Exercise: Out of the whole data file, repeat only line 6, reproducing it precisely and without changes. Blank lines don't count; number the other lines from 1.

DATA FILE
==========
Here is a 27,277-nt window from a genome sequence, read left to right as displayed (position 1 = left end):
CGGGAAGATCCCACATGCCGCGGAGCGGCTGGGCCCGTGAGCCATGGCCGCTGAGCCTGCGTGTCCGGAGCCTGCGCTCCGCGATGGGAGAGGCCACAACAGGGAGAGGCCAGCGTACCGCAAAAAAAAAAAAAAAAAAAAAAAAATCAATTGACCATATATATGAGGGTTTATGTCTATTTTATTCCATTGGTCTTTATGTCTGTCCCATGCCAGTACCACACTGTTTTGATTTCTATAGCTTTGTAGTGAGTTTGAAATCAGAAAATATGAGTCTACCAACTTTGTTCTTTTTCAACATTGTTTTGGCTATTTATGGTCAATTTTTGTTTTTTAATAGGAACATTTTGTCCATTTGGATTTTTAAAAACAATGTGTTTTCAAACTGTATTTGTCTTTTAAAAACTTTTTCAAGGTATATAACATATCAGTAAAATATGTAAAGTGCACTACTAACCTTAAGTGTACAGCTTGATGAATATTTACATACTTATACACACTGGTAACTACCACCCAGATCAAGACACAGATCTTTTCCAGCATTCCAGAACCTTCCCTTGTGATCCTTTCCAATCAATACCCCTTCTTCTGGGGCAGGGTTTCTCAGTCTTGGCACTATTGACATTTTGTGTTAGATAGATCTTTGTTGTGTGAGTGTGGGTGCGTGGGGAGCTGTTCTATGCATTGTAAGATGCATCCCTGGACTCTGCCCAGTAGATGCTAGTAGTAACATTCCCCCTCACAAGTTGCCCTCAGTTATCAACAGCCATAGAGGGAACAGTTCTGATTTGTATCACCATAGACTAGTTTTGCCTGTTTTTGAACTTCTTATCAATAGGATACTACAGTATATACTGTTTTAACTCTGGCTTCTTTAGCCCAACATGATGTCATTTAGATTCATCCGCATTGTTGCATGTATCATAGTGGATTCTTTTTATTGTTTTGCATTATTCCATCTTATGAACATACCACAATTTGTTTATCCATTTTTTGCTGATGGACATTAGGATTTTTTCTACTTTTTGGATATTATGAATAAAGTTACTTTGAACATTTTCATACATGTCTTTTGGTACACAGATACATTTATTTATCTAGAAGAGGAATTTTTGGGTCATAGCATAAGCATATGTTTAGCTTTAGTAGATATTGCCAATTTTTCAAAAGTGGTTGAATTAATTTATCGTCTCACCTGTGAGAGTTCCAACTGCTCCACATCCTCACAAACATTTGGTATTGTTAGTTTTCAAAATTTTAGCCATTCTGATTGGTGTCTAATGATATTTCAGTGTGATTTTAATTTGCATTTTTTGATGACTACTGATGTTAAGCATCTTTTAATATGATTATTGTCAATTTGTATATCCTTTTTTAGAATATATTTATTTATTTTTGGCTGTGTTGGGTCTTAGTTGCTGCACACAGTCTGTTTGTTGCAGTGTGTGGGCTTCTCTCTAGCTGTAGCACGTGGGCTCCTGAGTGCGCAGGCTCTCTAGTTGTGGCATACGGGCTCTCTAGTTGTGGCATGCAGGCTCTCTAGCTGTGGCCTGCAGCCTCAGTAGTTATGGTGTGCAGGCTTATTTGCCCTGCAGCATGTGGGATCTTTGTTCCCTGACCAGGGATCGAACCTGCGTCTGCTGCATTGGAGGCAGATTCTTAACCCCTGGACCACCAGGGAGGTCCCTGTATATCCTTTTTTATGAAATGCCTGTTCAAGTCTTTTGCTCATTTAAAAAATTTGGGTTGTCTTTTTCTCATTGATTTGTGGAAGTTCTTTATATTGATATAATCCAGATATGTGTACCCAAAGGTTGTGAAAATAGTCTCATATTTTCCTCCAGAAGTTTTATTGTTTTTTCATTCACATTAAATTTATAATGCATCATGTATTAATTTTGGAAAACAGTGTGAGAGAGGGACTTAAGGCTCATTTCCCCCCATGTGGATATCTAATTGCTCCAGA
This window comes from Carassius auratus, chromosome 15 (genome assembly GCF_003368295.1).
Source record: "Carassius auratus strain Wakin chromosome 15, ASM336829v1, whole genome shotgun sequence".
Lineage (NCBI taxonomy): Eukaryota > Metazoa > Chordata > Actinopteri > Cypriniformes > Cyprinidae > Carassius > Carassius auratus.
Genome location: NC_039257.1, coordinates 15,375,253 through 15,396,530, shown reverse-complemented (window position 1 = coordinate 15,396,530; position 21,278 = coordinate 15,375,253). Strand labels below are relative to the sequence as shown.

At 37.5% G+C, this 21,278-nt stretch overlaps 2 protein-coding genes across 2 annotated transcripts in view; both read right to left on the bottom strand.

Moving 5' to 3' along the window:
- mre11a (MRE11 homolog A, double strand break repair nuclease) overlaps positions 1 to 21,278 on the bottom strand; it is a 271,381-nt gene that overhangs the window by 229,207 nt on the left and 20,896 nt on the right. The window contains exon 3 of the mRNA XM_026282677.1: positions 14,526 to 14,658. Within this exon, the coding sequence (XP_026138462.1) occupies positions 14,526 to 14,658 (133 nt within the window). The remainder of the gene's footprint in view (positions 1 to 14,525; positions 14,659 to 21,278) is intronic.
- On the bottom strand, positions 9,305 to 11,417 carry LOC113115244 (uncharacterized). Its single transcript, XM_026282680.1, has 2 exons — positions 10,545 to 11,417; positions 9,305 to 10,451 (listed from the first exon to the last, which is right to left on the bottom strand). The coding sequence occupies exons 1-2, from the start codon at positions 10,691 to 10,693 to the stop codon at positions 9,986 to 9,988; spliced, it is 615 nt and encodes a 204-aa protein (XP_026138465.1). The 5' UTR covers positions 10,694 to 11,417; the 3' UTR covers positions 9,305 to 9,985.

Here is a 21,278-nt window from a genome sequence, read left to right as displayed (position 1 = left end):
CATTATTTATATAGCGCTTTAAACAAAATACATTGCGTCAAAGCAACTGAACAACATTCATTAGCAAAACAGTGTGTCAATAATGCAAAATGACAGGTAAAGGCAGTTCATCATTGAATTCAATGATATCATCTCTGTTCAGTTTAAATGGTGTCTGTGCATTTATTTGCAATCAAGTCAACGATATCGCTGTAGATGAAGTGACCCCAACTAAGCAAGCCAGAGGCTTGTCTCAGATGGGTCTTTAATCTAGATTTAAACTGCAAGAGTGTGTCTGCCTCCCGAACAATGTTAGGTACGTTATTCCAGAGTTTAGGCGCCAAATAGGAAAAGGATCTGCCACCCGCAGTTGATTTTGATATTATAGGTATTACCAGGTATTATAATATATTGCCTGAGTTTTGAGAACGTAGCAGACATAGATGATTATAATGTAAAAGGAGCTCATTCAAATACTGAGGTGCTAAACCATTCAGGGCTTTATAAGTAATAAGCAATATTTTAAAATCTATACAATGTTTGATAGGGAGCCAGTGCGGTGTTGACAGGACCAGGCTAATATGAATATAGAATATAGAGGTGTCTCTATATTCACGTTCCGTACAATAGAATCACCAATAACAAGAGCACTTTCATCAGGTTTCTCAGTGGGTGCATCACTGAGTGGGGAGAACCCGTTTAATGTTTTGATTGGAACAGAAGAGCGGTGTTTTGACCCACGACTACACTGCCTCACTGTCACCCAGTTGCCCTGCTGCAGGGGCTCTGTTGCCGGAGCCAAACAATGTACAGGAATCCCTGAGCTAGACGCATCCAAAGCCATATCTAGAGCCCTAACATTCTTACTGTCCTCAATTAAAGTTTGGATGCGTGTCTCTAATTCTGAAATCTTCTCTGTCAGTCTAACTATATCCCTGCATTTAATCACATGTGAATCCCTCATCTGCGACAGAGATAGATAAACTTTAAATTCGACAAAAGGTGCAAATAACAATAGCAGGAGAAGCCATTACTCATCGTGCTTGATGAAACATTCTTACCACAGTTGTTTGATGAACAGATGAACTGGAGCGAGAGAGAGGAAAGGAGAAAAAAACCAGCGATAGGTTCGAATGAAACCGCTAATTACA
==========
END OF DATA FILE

Genome location: NC_039257.1, coordinates 15,375,253 through 15,396,530, shown reverse-complemented (window position 1 = coordinate 15,396,530; position 21,278 = coordinate 15,375,253). Strand labels below are relative to the sequence as shown.